A sanding table can be a useful tool for collecting the sawdust that comes from sanding pieces of the wood working project or even collecting dust in the workshop. A sanding table can be as small as s table top unit or large enough to be a table itself. This article will provide the key features of a sanding table, where the unit can be built as large as needed.
Type of Table
A sanding table can be built out of a box with any wood materials which happen to be available Most of the sanding tables have a similar design. There is the sanding surface, perforated so that the dust goes into the holes, a box with doors or drawers to allow for emptying the dust, and a method of creating a vacuum for drawing in the dust through table top. Below the top can be the guides which allow the dust to drop down to the collection area. The collection area is an enclosed part where dust is collected in the space or a bag can be supplied to collect the dust for easy retrieval. A search of the internet yields several references to plans for a sanding table
The Sanding surface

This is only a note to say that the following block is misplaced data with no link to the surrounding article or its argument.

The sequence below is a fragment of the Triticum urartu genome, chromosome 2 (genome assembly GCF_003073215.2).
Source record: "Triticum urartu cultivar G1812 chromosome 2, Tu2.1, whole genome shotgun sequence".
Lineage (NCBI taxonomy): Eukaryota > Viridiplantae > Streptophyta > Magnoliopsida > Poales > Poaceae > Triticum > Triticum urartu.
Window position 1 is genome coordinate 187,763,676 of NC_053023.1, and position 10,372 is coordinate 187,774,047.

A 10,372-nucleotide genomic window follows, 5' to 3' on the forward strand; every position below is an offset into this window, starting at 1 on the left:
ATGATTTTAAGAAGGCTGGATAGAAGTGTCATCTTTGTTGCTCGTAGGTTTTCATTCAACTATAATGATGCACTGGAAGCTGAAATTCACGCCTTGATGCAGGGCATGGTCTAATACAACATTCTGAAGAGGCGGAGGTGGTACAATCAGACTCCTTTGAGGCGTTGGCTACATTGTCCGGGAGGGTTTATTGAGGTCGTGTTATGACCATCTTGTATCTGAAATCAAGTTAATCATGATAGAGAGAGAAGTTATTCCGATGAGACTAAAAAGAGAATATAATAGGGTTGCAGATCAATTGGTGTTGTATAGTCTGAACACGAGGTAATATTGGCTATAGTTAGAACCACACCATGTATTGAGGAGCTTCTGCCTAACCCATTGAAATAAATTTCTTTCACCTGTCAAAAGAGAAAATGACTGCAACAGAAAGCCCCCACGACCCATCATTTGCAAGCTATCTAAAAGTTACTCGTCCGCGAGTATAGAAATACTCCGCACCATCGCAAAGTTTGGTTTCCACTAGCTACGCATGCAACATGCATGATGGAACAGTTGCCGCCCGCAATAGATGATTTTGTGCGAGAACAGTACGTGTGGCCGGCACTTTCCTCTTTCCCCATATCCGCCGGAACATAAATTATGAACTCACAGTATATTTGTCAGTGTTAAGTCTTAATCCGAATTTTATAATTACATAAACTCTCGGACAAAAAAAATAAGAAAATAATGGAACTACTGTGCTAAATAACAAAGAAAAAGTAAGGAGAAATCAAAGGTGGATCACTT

In order to be an effective sanding surface, holes will be needed to allow the vacuum action to draw the dust from the sanding area into the table to be collected. The over all surface of the table can be as small one square foot to whatever size may be needed. The caveat would be that the larger the surface area of the table top, the more holes will be on the top to draw in the dust. Vacuum requirements will increase with the size of the table. Most sanding surfaces will need to in the range of four feet or so to allow for sanding of larger pieces of wood. The filters can simple air filters such as those used for air-conditioning or a dust collection bag similar to those used in a vacuum.
Dust Filters and Vacuum
Filtration will be needed to keep the dust out of the vacuum and maintain suction to draw in the dust. Some smaller tables are supplied with an outlet where the suction hoses from a central dust collection system are used to create the vacuum to draw in the dust. A fan in an enclosed area with air filters can also supply a vacuum where sanding dust can be drawn in and collected.
Dust collection is supplied by either the central dust collection system or in the table itself. The table should be built so that the air used to draw in the dust is filtered but the dust can fall into the bin where the filters are so that it can be collected and emptied once in a while. If the vacuum is supplied by the central dust collection system, there may not be a dust collection area for the table as the dust will be stored in the central vacuum.